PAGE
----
You Are What You Hear And Read

Everyone's got an effing opinion. Doesn't mean you have to read it.

As usual, Michele of Black n’ Bougie brings the heat, this time about the satirical Black Marriage Negotiations video that’s floating around the interwebs today. My comment turned into a blog post of it’s own so I thought I’d bring it back home and let ya’ll have a stab at it.

Here’s what I said:

I haven’t watched the video. I probably won’t either. Ya’ll’s commentary is enough to let me know I haven’t missed anything that hasn’t been done to death, already.

But what I really wanted to say is this: Prior to meeting my now-husband, I had to take a break from all things black relationships and their subsequent death. My Google reader was full of SBMs, VSBs, Single Girl in (Insert X) City and the likes. I had just come off of dealing with a “recycled” dude from my early 20s who I thought had grown up but hadn’t. I was full of piss and quite a lot of vinegar. I was tart. I had a tantrum at my mother’s kitchen table where I told her not to not expect any grandchildren from me and to accept the fact that I wasn’t getting married, because I had. She looked at me as if I had grown 3 heads and said: “This is so not like you. This is not even of your personality. WHEN DID YOU BECOME SO ANGRY?”

Her words jabbed me. When DID I become so angry? I had always bounced back from relationship snafu’s before so what was so different this time.

I don’t get into a lot of psycho babble but I will say this, what you absorb from outside media can influence how you think and to some degree how you feel. Of course, constant reading of a relationship blog shouldn’t make you want to cut your wrists with a butter knife, but the barrage of he-said, she said that goes hand in hand with the black gender wars, both online and in real life, was enough to make me really take stock and say I need to fall back. I had to get my mind right, ya’ll. I’m a person of faith so I had to pray. I had to talk to my folks, I had to talk to my SANE married friends and I had to stop bitching so much to my single friends. I just STOPPED for a while.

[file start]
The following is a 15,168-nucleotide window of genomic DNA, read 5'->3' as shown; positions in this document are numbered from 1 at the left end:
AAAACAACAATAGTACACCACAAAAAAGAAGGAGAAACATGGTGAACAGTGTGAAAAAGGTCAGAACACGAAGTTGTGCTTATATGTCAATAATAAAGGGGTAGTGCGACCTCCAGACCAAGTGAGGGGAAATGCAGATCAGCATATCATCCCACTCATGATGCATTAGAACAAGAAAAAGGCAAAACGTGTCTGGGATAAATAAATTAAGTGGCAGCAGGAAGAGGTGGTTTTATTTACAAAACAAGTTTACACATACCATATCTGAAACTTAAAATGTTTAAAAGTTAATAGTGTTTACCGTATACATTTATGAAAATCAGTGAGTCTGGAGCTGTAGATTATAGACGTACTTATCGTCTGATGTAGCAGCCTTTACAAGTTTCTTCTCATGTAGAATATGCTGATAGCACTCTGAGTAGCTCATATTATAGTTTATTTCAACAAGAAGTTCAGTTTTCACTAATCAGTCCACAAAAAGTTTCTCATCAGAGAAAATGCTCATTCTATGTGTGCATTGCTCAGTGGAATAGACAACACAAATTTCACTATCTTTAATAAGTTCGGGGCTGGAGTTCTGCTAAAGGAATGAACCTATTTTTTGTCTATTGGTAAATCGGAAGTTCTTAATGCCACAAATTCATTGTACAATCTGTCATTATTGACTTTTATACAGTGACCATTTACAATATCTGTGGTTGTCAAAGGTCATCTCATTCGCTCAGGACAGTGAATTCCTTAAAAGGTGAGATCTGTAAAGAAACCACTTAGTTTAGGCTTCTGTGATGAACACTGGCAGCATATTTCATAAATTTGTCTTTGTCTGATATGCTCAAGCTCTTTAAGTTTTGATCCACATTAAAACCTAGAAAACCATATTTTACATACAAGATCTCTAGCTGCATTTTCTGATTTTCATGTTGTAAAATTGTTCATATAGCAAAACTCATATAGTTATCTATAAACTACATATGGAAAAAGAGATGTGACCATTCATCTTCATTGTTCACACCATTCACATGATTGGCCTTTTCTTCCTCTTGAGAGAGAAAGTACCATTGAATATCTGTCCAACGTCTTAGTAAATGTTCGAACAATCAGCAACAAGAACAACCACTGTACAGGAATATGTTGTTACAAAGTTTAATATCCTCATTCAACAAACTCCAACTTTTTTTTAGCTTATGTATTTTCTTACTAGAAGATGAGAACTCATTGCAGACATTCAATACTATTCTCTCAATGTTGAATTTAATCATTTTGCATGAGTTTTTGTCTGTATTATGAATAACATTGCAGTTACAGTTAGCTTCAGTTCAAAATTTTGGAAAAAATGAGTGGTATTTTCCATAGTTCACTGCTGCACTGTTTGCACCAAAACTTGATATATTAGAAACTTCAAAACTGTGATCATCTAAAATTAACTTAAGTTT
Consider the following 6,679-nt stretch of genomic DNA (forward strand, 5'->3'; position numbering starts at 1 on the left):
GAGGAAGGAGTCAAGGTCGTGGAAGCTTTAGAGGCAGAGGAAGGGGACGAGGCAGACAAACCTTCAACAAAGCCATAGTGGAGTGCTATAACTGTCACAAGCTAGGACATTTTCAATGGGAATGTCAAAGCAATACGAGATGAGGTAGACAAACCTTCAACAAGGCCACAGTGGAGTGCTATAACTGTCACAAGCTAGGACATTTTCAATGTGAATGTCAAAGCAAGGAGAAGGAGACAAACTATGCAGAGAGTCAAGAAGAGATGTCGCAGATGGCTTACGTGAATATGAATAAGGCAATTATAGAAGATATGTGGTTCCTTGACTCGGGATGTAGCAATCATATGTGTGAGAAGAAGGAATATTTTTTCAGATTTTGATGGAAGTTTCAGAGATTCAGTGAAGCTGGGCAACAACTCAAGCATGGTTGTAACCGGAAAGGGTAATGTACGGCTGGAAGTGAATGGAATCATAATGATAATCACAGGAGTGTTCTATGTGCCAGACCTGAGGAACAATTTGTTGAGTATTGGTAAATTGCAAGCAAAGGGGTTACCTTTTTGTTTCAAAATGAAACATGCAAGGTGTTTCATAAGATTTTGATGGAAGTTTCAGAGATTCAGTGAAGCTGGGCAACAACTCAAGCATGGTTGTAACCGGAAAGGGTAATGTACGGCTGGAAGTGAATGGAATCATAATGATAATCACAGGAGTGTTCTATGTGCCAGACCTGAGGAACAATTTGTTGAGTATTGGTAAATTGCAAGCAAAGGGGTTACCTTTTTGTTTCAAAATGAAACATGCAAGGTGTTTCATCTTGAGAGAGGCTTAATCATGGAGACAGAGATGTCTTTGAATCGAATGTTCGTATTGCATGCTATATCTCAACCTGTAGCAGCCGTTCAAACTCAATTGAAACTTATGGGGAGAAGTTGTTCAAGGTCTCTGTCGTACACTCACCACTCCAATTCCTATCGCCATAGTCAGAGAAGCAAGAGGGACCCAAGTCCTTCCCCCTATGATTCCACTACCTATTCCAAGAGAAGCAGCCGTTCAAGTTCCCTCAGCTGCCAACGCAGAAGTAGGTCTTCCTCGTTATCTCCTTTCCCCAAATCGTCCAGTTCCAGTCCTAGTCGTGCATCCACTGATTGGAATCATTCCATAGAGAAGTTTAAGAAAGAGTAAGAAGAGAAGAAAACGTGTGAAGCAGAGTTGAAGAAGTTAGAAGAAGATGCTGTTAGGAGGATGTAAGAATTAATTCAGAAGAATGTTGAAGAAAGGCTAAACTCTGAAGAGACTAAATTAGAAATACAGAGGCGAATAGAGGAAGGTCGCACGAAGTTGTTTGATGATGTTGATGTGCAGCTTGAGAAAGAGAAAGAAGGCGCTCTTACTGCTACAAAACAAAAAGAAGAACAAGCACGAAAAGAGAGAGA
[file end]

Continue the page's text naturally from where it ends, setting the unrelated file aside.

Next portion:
This little video, satire or not, is just another bit of noise that you have to decide if you want to absorb or not. I personally say don’t, because right about now it’s not adding value. And if you are close to the place, I was at around that time you don’t really need it in your life. Don’t you absorb enough bullshit as it is???

What do ya’ll think??

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13 thoughts on “You Are What You Hear And Read

  1. Excellent post. I agree…”single black woman” is starting to seem like a ‘way of life’ and I want no parts of it. I avoid most of the single/dating blogs I used to read like the plague…I’d rather focus on other stuff.

  2. I loved your comment. I too had to stop reading so much. It would sour my mood for the day.
    So much of the advice is contradictory and I would start analyzing my world through other peoples eyes; trying to read into his words and actions and measure according to someone else’s ruler. It can be completely overwhelming and without realizing it you do start to absorb it all.

    I read a lot of blogs during the day and I close the window if it’s heading in a direction I do not want to read. I am far from angry- I am a die hard hopeless romantic but all of the dating and romance advice in blog land was making me sad. Hell, I had enough going on and my own blog was depressing me. I choose to follow and read the happy folks and it’s made a world of difference.

  3. I’m with onefromphilly…it was over the top craziness. It grabbed and poked at every obvious stereotype. The problem is…stereotypes come from the truth. I almost hope the video scares some ladies straight, like word? I really sound like that?

  4. I haven’t reached ABW status. I watched it. Thought it was satire, chuckled, rolled my eyes a bit and moved on. As OneFromPhilly stated, I stopped letting the media, statistics etc define me or speak for me.